Columbia considers change armed guard security requirements

Concealed Carry


The Columbia City Council is considering a change to the requirements for applicants seeking an armed guard license, but there’s concern it may make the city vulnerable to lawsuits.

Columbia may make a change to the rules, so that security guard applications are handled through the city’s police department. It will be discussed at Monday’s city council meeting.

The application requirements right now are through the Business License Supervisor. Applicants are required to submit fingerprints and a photograph through an approved law enforcement agency. But, if the changes are approved, the new system would require a Missouri Concealed Carry Permit through the Missouri Sheriff’s Association.

The city is concerned that handling the security guard applications through the police department would open them up to possible lawsuits.

In 2018, Signal 88 security guard Robert Moses faced a lawsuit from the family of Anthony Warren, who tragically lost his life after being shot by Moses at a Waffle House.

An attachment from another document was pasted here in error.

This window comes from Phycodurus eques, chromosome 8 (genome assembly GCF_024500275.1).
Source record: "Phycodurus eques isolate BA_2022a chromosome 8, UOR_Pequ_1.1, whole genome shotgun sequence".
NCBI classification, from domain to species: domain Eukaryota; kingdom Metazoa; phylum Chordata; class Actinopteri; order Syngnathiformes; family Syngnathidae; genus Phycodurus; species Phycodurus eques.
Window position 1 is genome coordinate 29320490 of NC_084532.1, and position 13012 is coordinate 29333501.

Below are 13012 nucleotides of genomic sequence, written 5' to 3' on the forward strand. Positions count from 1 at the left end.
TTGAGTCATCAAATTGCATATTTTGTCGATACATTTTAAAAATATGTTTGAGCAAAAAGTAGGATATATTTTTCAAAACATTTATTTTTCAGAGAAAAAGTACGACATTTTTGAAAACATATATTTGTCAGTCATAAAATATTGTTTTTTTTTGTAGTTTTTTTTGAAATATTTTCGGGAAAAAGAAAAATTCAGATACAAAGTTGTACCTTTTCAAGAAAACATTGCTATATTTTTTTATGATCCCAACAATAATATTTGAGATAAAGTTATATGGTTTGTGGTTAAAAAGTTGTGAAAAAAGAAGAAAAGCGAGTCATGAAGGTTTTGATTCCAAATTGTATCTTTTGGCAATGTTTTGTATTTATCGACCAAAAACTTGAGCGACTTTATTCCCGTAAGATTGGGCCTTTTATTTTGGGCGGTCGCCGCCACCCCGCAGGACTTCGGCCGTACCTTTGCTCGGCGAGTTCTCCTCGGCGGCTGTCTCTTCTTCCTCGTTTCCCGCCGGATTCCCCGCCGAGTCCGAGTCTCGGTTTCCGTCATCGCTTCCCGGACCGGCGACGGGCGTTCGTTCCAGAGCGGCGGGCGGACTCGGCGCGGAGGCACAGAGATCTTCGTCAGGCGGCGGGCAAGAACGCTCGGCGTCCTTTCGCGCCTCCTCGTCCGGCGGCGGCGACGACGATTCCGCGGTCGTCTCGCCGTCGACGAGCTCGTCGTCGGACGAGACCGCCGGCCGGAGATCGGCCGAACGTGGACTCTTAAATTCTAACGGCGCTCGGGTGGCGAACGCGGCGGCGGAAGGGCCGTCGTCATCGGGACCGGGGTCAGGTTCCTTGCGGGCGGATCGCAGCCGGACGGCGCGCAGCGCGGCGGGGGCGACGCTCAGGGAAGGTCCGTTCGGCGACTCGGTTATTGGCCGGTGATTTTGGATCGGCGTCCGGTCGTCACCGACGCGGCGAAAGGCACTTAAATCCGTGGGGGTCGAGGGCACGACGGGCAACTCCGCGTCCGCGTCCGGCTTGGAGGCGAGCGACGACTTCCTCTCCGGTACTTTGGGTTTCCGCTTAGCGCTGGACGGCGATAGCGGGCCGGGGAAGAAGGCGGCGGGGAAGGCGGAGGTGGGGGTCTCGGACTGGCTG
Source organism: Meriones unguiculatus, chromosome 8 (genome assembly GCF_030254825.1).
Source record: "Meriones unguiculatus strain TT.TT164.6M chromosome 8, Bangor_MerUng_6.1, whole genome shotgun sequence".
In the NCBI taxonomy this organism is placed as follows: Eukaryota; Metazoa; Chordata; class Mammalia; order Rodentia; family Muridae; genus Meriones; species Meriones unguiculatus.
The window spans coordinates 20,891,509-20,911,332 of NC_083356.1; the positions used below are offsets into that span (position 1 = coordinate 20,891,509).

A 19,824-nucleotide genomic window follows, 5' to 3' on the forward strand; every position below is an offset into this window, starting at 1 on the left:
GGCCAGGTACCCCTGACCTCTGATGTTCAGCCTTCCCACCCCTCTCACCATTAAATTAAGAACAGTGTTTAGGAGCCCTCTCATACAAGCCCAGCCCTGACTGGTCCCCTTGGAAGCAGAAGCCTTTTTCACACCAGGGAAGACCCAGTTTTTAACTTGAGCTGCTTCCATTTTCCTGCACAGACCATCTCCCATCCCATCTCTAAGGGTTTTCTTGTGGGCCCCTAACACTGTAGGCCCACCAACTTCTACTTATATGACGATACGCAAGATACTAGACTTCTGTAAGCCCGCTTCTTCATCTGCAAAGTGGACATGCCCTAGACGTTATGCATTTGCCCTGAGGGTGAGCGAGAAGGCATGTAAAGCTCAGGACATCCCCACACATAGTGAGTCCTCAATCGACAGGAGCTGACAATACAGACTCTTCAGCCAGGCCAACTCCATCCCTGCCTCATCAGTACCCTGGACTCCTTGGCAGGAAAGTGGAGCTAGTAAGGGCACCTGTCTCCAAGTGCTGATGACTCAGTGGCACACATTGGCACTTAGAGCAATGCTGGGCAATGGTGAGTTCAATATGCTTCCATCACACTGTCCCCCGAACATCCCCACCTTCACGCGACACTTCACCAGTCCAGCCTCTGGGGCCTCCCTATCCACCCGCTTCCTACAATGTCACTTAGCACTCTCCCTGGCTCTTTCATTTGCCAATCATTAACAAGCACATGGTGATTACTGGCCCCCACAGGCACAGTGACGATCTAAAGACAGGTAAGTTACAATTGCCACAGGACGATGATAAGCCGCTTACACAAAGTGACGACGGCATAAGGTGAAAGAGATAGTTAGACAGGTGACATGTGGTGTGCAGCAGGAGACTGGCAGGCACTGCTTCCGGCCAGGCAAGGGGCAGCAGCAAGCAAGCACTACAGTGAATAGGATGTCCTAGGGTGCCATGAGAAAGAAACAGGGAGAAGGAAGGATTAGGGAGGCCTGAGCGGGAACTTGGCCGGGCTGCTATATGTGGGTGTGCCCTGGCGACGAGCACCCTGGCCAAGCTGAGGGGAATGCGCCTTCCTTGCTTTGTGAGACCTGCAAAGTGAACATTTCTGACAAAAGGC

The lawsuit targeted Moses for negligence and Signal 88 for allegedly “creating an unreasonable risk of harm to others” by employing Moses. It was revealed that Moses had not passed his firearm test on four separate occasions.

To qualify for a Missouri Concealed Carry Permit, applicants must adhere to similar criteria, including meeting the state’s firearm safety training standards.

A crucial aspect of the Concealed Carry Permit involves completing firearm safety training from a certified instructor. This training should include at least one hour of instruction recognized by the National Rifle Association (NRA), and an eight-hour firearms safety course. Successfully completing this training results in the issuance of a Firearms Safety Completion Certificate.

However, failure to comply with the directives of the qualified firearms instructor, handling a firearm in a manner deemed dangerous by the instructor, or inability to hit the silhouette portion of targets with at least fifteen rounds during the live-fire testing segment may lead to disqualification from obtaining the permit.

City ordinances does not have restrictions on the amount of attempts for either the written or shooting components of the licensing process. If an individual fails the written exam, they are permitted to retake it by paying a $25 fee. Similarly, for the shooting test, a repeat attempt is allowed for a fee of $10, as stipulated by the city code.

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